Posted by Julie Walleisa | February 24, 2019
Many elementary school educational specifications or project goals talk about how the library or media center should be the heart of the school and a more active and engaging space, but often concerns about things like collection counts and standardized testing, and a more traditional vision of a library, end up taking precedence over that vision. There are many ways to overcome these concerns through open media centers that make literacy and reading a prominent part of students’ daily experience while embracing more hands-on content creation using mobile technology.
On one recent project, the design committee was immediately drawn to an early floorplan concept based around a centrally-located media center envisioned as an open and interactive space, rather than a quiet library with fixed computer labs. Our team studied different options for how this might work for the school’s needs. As the design developed, this central media center evolved into a main area that is completely open to the corridor and can spill out into that space, and a second area that can be opened or closed through sliding glass panels.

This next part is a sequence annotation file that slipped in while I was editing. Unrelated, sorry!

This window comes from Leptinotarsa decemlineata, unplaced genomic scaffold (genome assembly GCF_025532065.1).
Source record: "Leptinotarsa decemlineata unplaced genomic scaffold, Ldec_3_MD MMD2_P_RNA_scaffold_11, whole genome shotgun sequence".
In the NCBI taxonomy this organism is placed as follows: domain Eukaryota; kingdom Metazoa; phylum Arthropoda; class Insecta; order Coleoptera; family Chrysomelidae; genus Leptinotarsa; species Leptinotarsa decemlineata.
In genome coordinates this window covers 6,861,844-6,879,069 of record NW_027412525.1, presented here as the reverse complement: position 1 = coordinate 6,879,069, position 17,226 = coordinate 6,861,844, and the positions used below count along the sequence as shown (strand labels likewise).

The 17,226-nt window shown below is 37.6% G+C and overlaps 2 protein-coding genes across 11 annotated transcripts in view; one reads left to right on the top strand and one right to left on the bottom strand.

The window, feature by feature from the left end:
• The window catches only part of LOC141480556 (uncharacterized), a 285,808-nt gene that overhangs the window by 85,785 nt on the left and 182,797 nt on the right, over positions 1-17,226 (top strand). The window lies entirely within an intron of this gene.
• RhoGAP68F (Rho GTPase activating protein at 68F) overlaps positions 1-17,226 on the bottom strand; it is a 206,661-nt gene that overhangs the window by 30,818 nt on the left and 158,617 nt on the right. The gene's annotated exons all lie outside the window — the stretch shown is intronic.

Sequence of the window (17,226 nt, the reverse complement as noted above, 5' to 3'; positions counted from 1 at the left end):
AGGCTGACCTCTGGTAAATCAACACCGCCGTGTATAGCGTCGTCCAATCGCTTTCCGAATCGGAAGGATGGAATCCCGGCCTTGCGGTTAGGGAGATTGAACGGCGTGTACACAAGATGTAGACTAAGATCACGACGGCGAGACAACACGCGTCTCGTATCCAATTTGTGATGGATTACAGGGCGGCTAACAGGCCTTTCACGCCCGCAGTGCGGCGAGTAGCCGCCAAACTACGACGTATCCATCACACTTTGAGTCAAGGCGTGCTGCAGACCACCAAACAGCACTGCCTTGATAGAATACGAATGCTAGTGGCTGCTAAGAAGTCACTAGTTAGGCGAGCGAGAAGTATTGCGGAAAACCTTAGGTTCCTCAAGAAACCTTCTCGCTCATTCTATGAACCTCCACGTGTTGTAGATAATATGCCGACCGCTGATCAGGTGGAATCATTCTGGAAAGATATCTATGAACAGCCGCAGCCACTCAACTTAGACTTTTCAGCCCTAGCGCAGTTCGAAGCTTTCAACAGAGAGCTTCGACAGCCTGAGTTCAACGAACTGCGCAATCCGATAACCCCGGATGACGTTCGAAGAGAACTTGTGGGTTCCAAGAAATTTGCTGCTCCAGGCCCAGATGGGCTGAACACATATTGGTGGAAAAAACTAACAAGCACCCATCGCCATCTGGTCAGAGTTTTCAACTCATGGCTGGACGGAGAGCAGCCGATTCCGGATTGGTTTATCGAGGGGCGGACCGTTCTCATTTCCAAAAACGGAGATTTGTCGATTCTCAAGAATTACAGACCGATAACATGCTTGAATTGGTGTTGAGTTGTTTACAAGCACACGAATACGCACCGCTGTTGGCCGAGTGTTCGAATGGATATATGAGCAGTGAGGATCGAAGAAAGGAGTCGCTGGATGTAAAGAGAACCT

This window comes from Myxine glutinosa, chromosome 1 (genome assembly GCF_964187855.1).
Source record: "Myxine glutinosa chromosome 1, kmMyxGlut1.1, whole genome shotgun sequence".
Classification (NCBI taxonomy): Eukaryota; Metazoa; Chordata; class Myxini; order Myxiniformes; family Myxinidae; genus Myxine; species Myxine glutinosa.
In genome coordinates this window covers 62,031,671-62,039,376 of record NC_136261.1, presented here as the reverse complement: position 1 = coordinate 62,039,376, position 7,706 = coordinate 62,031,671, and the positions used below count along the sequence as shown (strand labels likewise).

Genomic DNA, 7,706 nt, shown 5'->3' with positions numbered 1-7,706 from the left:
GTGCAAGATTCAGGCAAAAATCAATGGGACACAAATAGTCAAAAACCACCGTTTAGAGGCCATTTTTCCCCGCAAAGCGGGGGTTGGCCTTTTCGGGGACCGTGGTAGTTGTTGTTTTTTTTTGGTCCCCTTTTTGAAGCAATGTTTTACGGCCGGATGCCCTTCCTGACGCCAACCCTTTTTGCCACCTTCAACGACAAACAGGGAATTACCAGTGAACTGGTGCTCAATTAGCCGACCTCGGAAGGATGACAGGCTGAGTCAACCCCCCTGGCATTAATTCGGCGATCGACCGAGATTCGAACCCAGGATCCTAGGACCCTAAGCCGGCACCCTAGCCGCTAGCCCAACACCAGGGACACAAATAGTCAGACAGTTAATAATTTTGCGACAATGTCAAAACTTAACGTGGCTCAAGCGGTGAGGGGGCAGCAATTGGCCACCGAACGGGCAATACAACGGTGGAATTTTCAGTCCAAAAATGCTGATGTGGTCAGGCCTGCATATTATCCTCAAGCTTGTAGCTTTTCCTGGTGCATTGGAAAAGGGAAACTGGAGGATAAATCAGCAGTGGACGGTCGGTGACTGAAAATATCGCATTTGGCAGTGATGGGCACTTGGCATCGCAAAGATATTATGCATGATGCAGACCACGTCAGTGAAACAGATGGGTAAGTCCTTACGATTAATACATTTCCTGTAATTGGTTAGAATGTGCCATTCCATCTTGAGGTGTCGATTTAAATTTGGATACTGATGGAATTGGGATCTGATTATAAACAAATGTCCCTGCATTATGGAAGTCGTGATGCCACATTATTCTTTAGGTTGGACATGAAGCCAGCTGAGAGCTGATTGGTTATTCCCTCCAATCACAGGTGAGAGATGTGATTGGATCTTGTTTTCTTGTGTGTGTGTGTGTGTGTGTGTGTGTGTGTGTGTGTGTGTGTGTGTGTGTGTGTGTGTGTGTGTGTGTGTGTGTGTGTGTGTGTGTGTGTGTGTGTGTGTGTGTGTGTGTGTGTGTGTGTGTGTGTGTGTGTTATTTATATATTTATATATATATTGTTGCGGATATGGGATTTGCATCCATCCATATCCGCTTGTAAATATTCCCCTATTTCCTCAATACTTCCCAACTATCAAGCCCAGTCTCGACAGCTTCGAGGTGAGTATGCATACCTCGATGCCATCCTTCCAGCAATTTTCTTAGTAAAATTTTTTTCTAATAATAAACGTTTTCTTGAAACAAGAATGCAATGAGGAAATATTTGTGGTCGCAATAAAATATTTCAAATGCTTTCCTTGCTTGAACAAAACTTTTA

To balance the desire for openness and activity with staff’s practical concerns, this design:
This is just one example of the way traditional elementary libraries have transformed to use strategies like distributed collections, maker spaces, mobile technology, and reward spaces to promote multi-channel literacy and increase student engagement.
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